Employers, it may be time to check your drug-testing policies again. Generally speaking, this signifies employers must bring policies into conformance with state and local law changes as federal law has traditionally imposed little requirements on the drug test of employees. However, the latest regulation affecting employee drug-testing is brought to you by the U.S. Department of Labor’s Occupational Safety & Health Administration (“OSHA”) and specifically addresses post-accident drug testing.
OSHA’s new final rule became effective August 10, 2016, amending requirements set forth in 29 C.F.R. § 1904.35. One of the state goals of the final rule is to promote “accurate recording of work-related injuries and illnesses by preventing the under-recording that arises when workers are discouraged from reporting these occurrences.” Accordingly, the rule requires employers to:
“[E]stablish a reasonable procedure for employees to report work-related injuries and illnesses promptly and accurately. A procedure is not reasonable if it would deter or discourage a reasonable employee from accurately reporting a workplace injury or illness…”
Moreover, the rule requires that in addition to informing employees of its established reasonable procedure(s) for reporting injuries or illnesses, employers must also explain to employees (i) they have a right to report work-related injuries and illnesses; and (ii) that employers are prohibited from discharging or in any manner discriminating against employees making such reports.
So what does any of this have to do with employee drug-testing?
While the text of the final rule does not expressly address drug-testing, the comments extensively discuss the topic, explaining that “blanket post-injury drug testing policies deter proper reporting.” According to OSHA, a number of studies, as well as recordkeeping data support the idea that many workers were deterred from reporting injuries to their employer’s post-injury drug testing policies and programs. As a result, the comments explain that in order for an employer to require post-incident drug testing, there must be “a reasonable possibility that drug use by the reporting employee was a contributing factor to the reported injury or illness.” However, the final rule appears to stop short of requiring the familiar “reasonable suspicion” standard adopted by man states, as the comments explain employers “need not specifically suspect drug use before testing.”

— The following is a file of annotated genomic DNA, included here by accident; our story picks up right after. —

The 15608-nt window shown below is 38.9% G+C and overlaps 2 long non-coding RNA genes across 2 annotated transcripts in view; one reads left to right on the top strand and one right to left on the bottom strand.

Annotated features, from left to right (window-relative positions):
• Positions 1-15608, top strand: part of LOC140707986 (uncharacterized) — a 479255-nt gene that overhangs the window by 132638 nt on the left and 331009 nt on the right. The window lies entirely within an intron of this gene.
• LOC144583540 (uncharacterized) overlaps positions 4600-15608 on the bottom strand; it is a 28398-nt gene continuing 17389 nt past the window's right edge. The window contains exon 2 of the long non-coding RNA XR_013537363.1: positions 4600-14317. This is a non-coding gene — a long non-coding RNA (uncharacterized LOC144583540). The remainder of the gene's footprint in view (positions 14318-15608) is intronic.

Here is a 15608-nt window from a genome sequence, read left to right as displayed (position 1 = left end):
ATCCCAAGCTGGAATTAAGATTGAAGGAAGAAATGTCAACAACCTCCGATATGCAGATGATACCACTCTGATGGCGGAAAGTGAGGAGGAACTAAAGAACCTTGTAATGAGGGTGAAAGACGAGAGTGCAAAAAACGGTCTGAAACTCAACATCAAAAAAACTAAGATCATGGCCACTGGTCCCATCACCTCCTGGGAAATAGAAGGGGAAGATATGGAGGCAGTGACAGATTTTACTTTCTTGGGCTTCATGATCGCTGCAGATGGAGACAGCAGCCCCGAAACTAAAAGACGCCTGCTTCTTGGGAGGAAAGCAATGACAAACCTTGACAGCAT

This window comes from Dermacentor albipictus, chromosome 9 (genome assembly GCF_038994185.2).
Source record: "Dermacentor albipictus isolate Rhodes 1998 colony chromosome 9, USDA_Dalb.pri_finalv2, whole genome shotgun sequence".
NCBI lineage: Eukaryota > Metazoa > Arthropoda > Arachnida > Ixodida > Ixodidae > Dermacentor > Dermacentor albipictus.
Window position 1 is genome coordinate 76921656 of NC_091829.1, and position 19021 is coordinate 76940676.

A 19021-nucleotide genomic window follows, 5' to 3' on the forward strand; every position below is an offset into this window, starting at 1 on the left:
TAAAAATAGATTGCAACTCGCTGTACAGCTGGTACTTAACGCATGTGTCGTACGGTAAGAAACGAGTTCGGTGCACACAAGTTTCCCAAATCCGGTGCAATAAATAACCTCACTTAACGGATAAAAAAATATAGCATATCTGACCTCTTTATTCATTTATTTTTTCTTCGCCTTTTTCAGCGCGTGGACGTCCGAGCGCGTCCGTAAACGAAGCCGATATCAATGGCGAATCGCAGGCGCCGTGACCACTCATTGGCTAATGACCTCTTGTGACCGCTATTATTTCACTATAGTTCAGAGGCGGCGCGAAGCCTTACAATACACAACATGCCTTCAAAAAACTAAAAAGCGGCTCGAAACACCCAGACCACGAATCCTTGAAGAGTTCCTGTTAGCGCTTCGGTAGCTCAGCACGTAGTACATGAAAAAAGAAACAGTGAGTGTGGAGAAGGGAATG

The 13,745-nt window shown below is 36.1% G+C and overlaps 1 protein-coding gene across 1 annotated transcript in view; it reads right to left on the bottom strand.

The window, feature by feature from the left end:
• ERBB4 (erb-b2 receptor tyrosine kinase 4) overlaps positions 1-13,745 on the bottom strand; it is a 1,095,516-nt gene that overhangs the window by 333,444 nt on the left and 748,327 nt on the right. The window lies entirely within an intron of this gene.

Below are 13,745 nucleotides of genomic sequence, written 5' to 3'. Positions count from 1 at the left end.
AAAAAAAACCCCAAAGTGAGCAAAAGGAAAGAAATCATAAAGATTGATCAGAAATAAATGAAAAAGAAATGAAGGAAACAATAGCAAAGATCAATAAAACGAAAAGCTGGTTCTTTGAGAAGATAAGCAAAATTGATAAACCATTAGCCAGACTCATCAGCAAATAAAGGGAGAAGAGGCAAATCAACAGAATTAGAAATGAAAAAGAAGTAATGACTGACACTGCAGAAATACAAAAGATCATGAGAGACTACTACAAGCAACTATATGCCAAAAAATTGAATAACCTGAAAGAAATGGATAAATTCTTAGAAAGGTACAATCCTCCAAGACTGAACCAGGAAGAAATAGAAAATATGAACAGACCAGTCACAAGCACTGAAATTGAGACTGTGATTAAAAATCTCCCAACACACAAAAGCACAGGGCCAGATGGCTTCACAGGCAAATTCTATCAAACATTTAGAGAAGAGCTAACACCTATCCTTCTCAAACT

OSHA makes clear that the intent behind the final rule is not to ban all post-accident drug testing of employees. Rather, the final rule requires employers to “strike the appropriate balance” and utilize drug testing policies that “limit post-incident testing to situations in which employee drug use is likely to have contributed to the incident, and for which the drug test can accurately identify impairment caused by drug use.”
The comments further explain that the revisions to § 1904.35 brought about by the final rule are not intended to change the substantive obligations of employers, but rather to provide an enforcement tool to OSHA by allowing it to issue citations to employers retaliating against employees for reporting work-related injuries or otherwise violating the rule. OSHA is cognizant that the final rule may have a chilling effect on employers’ enforcement of safety rules following a workplace incident. As a result, the comments make clear that “the final rule prohibits employers only from taking adverse action against an employee because the employee reported an injury or illness,” not against employers enforcing health & safety policies.
Although the new rule became effective August 10, 2015, OSHA has indicated it will not conduct enforcement activities until November 1, 2016, giving employers time to bring their practices and policies in conformance with the new rule. Employers should review their drug testing policies to ensure compliance with OSHA’s new rule, as well as applicable state law.